3. Avoid single store reward credit cards - Many retailers also offer co-branded credit cards that allow you to earn rewards for all your purchases, and even give you a sign-up bonus. You’ll save more if you can use those cards at other places, putting all your charges on the same card.  Rewards program credit cards have higher interest rates, however, so you’ll have to pay the balance off every month or the interest charges will cancel out the earnings.
  4. Avoid impulse buying - Don’t be tempted to buy something you don’t need just because they sent you a good discount coupon. Never buy more just to reach a particular points level or reward premium, that defeats your whole savings effort.  You may think you are saving 40% off, but in reality you’re spending 60% more than you otherwise would have.
  5. Use your loyalty cards for every purchase - That way you’ll get the maximum benefit of the program. If you forget to carry them, you can usually get your discounts or bonus credits anyway by providing your phone number at checkout.
  6. Do some research – Make sure you find the best match for your needs. For example, if you’re a frequent traveler, you could get a specific airline credit card to augment the miles you earn by flying. If you only accumulate miles by spending, you might be better off with a cash back or general points credit card so you can buy or convert points to tickets without restrictions. Coffee shops and fast food restaurants often give customers a card that gets stamped each time they visit, until they reach a particular goal. When the card is completed, they get a reward. Ask your favorite spots if they offer such rewards; it can save you some extra money since you go there anyway.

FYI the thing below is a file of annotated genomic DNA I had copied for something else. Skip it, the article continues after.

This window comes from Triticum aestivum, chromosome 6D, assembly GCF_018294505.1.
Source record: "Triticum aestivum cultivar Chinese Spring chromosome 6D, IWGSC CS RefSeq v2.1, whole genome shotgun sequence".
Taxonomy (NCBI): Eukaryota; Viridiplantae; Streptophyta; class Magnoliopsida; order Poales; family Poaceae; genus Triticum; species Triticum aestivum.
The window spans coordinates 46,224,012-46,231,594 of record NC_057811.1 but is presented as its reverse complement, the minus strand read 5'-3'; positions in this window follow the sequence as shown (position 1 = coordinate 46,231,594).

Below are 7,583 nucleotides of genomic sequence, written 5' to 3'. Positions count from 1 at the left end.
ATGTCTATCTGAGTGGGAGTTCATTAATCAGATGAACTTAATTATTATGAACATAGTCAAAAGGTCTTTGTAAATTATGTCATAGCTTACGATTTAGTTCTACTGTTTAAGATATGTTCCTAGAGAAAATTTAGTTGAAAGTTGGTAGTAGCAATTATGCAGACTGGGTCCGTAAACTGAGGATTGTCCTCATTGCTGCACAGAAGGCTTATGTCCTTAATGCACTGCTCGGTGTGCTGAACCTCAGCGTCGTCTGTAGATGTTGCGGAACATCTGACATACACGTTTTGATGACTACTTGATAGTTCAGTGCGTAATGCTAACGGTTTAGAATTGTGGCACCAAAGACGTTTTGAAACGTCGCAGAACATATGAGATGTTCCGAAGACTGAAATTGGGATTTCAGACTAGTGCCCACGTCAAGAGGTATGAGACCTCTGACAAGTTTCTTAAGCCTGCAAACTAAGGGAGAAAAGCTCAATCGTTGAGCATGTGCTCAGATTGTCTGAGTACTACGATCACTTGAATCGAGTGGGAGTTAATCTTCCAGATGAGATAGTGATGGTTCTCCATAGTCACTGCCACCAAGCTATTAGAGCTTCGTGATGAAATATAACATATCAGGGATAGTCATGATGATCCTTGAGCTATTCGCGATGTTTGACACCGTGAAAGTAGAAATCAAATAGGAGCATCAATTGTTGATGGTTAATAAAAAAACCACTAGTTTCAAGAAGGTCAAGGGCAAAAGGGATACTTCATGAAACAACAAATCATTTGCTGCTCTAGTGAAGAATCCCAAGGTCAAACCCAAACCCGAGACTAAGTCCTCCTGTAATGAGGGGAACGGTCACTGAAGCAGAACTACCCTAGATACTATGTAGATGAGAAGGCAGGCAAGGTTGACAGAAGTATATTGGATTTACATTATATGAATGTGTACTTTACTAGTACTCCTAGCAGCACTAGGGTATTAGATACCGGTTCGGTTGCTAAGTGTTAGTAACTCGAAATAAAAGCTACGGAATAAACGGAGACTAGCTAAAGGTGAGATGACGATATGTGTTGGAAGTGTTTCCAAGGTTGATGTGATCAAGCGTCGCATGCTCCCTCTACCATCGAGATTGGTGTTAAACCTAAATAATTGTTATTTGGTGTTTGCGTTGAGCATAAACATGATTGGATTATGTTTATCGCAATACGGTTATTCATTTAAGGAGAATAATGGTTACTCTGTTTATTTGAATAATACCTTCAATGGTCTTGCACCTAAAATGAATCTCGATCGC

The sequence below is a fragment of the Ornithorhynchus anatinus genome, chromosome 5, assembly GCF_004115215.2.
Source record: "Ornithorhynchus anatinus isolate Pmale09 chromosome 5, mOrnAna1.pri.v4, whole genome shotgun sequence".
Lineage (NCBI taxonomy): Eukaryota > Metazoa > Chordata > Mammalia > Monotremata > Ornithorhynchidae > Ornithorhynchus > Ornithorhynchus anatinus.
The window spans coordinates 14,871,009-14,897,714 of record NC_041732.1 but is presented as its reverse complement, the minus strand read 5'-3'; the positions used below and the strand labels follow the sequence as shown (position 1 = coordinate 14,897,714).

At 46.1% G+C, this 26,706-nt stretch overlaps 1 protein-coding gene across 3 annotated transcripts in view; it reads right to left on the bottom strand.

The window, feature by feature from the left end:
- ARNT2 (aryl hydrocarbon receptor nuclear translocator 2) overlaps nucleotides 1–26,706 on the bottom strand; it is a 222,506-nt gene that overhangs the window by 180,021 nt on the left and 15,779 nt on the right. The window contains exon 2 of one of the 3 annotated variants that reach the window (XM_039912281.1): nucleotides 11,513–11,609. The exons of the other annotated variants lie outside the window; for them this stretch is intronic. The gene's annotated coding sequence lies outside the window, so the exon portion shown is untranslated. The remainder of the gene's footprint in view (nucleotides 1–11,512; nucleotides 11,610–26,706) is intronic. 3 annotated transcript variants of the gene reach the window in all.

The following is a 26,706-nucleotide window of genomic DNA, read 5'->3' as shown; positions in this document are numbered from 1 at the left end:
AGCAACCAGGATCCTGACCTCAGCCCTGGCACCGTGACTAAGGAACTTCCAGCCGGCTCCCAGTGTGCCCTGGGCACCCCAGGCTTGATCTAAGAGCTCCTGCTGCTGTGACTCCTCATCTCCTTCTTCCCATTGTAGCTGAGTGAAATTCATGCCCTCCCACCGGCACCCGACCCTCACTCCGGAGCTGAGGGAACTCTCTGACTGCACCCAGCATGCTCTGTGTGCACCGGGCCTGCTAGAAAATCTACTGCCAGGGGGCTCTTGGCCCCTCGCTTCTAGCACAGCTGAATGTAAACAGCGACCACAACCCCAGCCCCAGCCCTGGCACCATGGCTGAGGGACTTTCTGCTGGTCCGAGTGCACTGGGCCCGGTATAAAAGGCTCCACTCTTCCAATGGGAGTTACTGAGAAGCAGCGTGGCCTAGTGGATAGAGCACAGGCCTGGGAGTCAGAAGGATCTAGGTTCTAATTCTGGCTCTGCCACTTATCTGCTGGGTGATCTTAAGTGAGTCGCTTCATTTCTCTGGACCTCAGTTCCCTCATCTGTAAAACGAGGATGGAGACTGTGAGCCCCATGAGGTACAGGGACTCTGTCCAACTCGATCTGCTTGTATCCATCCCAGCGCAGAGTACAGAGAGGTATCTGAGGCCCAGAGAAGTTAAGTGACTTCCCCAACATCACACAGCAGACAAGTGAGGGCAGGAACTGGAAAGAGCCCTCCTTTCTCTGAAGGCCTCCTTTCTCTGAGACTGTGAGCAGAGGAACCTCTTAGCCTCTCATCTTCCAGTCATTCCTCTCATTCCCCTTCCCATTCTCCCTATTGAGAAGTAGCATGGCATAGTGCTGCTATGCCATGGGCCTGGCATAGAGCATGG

A recent study shows that 75% of all shoppers have at least one loyalty card; and the average American household signs up for 18 of them, but actively uses only half that number.  If you find that you have too many cards to carry around, you can better organize them if you download free apps for your smartphone that will store all your cards. Cardstar and Keyring both allow you to scan your membership and reward cards with your smartphone device to consolidate them. Whether you’re at the grocery store, making travel plans, or visiting your favorite coffee shop, you won’t get caught without them.

But remember that store loyalty programs can be a double-edged sword – while regular customers are rewarded with the incentives of high-value coupons and discounts,  they’ll constantly be tempted to buy things they don’t need, simply to get good deals. If you’re not already a frequent shopper or the business is out of your way, just pass it up.  You don’t want to become a compulsive customer who is blindly loyal to a company and its products (or its reward program’s incentives) without any comparison shopping.

Add comment June 20th, 2011